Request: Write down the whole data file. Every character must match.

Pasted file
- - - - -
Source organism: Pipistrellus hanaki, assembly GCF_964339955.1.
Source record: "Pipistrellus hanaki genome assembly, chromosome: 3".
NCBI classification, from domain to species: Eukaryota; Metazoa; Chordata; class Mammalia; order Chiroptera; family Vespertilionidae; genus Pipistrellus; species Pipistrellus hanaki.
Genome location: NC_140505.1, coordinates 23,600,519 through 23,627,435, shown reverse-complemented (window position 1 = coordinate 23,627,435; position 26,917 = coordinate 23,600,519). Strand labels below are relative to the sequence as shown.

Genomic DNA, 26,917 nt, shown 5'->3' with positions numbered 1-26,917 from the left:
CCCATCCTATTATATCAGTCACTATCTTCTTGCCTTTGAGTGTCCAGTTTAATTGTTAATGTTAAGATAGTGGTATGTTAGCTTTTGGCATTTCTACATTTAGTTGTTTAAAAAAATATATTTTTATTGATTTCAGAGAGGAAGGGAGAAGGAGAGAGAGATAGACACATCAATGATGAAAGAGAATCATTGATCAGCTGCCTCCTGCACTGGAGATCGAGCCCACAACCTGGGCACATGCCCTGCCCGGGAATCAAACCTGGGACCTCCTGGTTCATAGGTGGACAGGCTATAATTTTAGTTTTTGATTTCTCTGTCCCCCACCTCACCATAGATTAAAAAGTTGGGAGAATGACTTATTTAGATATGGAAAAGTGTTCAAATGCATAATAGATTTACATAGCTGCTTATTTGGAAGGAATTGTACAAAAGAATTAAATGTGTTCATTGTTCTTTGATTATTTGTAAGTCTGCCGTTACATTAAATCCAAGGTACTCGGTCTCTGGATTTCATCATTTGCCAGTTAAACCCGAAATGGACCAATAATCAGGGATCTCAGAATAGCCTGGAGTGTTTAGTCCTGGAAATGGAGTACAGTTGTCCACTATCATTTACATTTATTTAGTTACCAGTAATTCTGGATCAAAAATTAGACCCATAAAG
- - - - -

Source organism: Pipistrellus hanaki, assembly GCF_964339955.1.
Source record: "Pipistrellus hanaki genome assembly, chromosome: 3".
NCBI classification, from domain to species: Eukaryota; Metazoa; Chordata; class Mammalia; order Chiroptera; family Vespertilionidae; genus Pipistrellus; species Pipistrellus hanaki.
Genome location: NC_140505.1, coordinates 23,600,519 through 23,627,435, shown reverse-complemented (window position 1 = coordinate 23,627,435; position 26,917 = coordinate 23,600,519). Strand labels below are relative to the sequence as shown.

Genomic DNA, 26,917 nt, shown 5'->3' with positions numbered 1-26,917 from the left:
CCCATCCTATTATATCAGTCACTATCTTCTTGCCTTTGAGTGTCCAGTTTAATTGTTAATGTTAAGATAGTGGTATGTTAGCTTTTGGCATTTCTACATTTAGTTGTTTAAAAAAATATATTTTTATTGATTTCAGAGAGGAAGGGAGAAGGAGAGAGAGATAGACACATCAATGATGAAAGAGAATCATTGATCAGCTGCCTCCTGCACTGGAGATCGAGCCCACAACCTGGGCACATGCCCTGCCCGGGAATCAAACCTGGGACCTCCTGGTTCATAGGTGGACAGGCTATAATTTTAGTTTTTGATTTCTCTGTCCCCCACCTCACCATAGATTAAAAAGTTGGGAGAATGACTTATTTAGATATGGAAAAGTGTTCAAATGCATAATAGATTTACATAGCTGCTTATTTGGAAGGAATTGTACAAAAGAATTAAATGTGTTCATTGTTCTTTGATTATTTGTAAGTCTGCCGTTACATTAAATCCAAGGTACTCGGTCTCTGGATTTCATCATTTGCCAGTTAAACCCGAAATGGACCAATAATCAGGGATCTCAGAATAGCCTGGAGTGTTTAGTCCTGGAAATGGAGTACAGTTGTCCACTATCATTTACATTTATTTAGTTACCAGTAATTCTGGATCAAAAATTAGACCCATAAAG